The Twinkling of a Bedstaff: Recovering the Social Life of English Beds 1500-1700

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Abstract

This article investigates the social history of the bed in England 1500–1700. It proposes an approach that uses legal records to recover the emotional resonances and social practices of an object in its context. The legal records are particularly useful for their use of narrative: their reliance on storytelling, it is argued, is not incidental but central for their importance as a source. Beds were sociable places, often shared: the crimes of illicit sex, infanticide, and theft encouraged witnesses to remember and recount the words and deeds of a shared bed in detail. An attention to these kinds of narratives both restores some of the emotional and social resonance of the material object, and adds depth and complexity to existing narratives of the transformation of the domestic sphere in this period.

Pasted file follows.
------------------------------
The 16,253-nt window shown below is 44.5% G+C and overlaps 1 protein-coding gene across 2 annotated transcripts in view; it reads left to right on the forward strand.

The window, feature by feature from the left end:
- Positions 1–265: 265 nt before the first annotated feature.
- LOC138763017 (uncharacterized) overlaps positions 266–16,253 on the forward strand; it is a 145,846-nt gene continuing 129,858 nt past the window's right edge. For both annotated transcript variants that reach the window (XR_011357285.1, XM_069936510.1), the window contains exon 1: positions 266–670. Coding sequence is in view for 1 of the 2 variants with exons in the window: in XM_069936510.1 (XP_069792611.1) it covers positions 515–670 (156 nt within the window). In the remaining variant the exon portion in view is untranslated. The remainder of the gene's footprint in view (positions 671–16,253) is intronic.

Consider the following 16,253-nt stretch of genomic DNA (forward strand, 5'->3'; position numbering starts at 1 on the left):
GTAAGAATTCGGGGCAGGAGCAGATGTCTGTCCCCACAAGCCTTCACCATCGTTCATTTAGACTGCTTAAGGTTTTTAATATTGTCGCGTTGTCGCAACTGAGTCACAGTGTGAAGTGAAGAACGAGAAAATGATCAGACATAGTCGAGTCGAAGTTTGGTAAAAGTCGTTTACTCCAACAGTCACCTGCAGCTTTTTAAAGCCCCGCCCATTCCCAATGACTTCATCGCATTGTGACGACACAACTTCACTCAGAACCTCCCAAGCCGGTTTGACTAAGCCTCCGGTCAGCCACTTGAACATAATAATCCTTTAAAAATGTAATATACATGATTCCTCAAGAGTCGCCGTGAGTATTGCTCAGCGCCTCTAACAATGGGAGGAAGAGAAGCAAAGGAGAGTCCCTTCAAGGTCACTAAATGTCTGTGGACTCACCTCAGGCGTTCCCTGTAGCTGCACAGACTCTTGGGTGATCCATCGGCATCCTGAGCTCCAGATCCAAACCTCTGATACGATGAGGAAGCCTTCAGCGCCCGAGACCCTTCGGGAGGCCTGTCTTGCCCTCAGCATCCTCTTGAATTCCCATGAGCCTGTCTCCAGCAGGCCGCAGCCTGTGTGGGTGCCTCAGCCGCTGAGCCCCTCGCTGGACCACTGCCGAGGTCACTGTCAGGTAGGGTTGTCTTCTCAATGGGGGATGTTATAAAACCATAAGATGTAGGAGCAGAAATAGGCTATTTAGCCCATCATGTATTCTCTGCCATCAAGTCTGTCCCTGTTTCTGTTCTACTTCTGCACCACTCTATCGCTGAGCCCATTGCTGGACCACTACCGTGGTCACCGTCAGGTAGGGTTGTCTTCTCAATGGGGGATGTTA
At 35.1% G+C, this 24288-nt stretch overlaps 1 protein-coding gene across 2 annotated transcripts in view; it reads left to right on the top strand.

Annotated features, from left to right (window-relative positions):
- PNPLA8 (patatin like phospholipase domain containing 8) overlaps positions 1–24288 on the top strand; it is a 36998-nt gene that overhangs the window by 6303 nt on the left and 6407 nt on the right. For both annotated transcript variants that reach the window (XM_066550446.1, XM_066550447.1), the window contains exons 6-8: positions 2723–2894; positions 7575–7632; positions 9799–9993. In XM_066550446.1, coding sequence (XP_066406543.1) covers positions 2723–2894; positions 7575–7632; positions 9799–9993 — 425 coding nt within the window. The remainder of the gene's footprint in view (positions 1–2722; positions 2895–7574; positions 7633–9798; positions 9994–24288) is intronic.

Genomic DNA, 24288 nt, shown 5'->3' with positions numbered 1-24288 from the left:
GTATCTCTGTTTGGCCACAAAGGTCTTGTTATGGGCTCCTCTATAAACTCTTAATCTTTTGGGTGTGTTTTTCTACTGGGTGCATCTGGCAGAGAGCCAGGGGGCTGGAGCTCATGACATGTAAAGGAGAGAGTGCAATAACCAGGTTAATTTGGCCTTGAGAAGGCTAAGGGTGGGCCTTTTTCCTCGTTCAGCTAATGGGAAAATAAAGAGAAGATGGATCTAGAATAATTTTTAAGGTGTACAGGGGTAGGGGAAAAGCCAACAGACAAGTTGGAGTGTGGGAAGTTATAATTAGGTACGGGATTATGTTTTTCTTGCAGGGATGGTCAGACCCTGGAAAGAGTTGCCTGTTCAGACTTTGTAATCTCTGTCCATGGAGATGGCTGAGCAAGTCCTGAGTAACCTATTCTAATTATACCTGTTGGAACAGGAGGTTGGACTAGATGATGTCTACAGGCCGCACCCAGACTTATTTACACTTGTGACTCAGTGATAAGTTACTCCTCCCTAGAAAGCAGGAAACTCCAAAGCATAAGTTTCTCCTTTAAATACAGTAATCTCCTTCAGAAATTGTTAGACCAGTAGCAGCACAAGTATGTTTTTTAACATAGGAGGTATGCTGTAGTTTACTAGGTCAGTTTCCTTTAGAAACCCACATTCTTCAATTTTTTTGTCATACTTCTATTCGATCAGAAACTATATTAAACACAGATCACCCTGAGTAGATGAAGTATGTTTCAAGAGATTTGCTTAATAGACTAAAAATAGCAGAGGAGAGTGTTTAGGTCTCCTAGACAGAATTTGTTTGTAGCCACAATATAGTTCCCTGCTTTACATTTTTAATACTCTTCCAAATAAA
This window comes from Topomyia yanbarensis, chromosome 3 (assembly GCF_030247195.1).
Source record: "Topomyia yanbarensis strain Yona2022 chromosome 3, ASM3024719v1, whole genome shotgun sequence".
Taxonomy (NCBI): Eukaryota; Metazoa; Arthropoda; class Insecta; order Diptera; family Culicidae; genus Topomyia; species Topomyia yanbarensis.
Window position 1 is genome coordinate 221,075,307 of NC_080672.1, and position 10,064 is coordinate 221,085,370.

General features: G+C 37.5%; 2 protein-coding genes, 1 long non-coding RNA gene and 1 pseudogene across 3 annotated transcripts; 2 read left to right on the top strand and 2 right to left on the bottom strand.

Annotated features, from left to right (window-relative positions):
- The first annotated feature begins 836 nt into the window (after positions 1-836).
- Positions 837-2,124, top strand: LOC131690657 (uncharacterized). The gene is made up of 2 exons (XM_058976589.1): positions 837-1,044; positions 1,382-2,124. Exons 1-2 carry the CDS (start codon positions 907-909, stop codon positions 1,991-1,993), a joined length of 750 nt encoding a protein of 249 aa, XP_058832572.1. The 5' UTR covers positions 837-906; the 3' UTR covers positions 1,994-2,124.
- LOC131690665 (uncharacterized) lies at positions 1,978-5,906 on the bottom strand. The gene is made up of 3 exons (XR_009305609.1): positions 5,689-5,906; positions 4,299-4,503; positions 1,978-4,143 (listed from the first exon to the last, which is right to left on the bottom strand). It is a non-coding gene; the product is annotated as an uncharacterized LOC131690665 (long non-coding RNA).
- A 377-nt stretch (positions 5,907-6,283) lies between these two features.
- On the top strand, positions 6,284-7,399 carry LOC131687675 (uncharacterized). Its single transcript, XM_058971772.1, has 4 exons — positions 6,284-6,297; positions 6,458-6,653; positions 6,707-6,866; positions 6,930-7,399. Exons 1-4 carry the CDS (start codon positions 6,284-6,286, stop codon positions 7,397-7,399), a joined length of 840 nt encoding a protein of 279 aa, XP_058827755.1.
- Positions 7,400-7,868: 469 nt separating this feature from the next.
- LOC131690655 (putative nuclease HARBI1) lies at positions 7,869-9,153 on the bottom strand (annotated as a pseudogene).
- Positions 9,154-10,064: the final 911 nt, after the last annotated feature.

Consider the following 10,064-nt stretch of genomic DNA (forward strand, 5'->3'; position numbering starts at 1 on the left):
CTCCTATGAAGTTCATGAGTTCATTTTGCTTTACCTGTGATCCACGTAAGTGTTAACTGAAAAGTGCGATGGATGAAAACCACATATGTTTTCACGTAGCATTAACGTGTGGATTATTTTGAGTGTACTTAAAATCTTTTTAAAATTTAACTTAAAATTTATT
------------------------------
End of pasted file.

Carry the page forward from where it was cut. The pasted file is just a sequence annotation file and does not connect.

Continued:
Original languageEnglish
Pages (from-to)275-304
JournalHome cultures
Volume11
Issue number3
Early online date21 Apr 2015
DOIs
Publication statusE-pub ahead of print - 21 Apr 2015

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